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U.S., India Agree to Explore Using Indian Shipyards for Repair and Maintence of Military Sealift Command Ships

A Gunner's Mate fires a shot line on the flight deck of the aircraft carrier USS Nimitz (CVN-68) during a replenishment-at-sea with the Military Sealift Command ship USNS Carl Brashear (T-AKE 7) in the Indian Ocean, December 29, 2020. U.S. Navy Photo

U.S., India Agree to Explore Using Indian Shipyards for Repair and Maintence of Military Sealift Command Ships

Mike Schuler
Total Views: 12256
April 13, 2022

The United States and India have agreed to explore the use of Indian shipyards for the repair and maintence of U.S. Navy Military Sealift Command ships.

The agreement was made during this week’s fourth annual U.S.-India 2+2 Ministerial Dialogue, attended by U.S. Secretary of State Antony J. Blinken and Secretary of Defense Lloyd J. Austin III along with India’s Minister of Defence Rajnath Singh and Minister of External Affairs Dr. S. Jaishanka.

During the discussions, the four leaders discussed ways to promote and enhance diplomatic relations between the two countries, including forging new and deeper cooperation across the U.S.-India partnership on issues such as defense, science and technology, trade, climate, public health, and people-to-people ties.

One topic included progress made towards the implementation of an Industrial Security Agreement, with both sides agreeing to explore and further promote “the means to encourage reciprocal participation of U.S. and Indian vendors in each other’s defense supply chains,” according to a joint statement following the meeting.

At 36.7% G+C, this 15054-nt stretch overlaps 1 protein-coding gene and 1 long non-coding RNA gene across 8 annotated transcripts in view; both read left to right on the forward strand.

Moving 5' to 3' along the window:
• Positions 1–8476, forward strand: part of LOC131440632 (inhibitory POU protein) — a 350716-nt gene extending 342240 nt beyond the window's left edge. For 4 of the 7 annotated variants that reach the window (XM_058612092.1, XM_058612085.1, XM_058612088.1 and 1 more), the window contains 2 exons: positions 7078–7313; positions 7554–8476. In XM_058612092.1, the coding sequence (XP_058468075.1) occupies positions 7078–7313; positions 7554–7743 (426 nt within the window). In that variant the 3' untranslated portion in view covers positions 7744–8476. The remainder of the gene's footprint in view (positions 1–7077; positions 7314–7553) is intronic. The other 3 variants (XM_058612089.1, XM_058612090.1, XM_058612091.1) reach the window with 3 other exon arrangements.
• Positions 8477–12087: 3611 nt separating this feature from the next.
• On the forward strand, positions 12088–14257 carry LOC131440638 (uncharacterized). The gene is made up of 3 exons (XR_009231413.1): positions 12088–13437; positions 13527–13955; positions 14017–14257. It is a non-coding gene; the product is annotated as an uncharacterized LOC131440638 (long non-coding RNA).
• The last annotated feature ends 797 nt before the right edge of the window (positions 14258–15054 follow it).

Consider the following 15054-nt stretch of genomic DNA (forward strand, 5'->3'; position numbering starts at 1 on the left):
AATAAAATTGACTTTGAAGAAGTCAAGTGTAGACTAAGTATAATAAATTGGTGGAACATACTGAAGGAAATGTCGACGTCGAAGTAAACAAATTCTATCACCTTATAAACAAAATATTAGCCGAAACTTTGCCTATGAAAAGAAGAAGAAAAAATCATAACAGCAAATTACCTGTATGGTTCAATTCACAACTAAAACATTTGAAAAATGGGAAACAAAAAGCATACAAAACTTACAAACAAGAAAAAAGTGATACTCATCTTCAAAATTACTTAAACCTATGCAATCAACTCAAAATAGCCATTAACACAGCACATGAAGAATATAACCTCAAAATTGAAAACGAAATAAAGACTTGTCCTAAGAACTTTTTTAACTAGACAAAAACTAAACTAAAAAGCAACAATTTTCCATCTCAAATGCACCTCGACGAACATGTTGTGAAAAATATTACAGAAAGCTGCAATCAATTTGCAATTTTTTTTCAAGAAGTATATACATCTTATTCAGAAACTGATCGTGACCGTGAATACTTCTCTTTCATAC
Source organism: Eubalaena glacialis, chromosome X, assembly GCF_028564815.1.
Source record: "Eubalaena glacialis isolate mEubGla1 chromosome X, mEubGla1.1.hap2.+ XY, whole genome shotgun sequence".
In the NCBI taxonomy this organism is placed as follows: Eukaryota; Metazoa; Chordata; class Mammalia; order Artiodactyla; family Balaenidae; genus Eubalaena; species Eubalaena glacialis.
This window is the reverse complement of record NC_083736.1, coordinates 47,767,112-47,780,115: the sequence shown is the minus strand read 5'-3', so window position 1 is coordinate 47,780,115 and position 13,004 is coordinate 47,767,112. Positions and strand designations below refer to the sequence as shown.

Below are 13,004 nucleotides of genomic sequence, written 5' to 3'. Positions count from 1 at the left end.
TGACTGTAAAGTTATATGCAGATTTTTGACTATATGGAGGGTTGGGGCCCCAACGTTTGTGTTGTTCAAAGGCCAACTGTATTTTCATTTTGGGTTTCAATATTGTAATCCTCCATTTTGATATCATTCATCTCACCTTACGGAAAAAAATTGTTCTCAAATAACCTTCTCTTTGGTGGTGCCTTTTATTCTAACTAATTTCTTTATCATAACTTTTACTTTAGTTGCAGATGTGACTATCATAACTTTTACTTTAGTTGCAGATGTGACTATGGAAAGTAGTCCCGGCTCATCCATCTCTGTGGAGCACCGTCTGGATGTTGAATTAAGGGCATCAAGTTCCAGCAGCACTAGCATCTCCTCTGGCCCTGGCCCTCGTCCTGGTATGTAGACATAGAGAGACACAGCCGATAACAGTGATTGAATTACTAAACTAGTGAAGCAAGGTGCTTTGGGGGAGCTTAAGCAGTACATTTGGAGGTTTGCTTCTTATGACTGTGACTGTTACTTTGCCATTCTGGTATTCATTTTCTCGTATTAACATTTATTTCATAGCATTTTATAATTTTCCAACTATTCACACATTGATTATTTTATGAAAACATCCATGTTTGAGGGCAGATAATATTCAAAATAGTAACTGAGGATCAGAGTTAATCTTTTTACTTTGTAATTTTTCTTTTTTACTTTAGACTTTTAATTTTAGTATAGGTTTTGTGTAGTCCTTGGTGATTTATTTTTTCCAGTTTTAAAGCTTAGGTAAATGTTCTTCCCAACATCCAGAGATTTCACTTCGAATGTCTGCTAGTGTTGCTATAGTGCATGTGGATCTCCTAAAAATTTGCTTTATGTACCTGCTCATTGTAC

India’s Ministers, a acknowledging India’s focus on developing its domestic capabilities and helping to ensure reliable defense supplies, committed to “work closely across their respective governments on co-production, co-development, cooperative testing of advanced systems, investment promotion, and the development of Maintenance Repair and Overhaul (MRO) facilities in India,” the statement said.

“To further enhance defense industrial cooperation in the naval sector, both sides agreed to explore possibilities of utilizing the Indian shipyards for repair and maintenance of ships of the U.S. Maritime Sealift Command (MSC) to support mid-voyage repair of U.S. Naval ships,” according to the statement.

Military Sealift Command, an organization within the U.S. Navy, is responsible for the replenishment of U.S. Navy ships at sea and is the leading provider of ocean transportation for the U.S. Department of Defense, with approximately 125 ships operating around the globe.

The U.S. Navy in February participated with the Indian Navy and others in Exercise Milan 2022 in Bay of Bengal, marking the first time the U.S. participated in the Indian Navy-hosted multilateral excercise.

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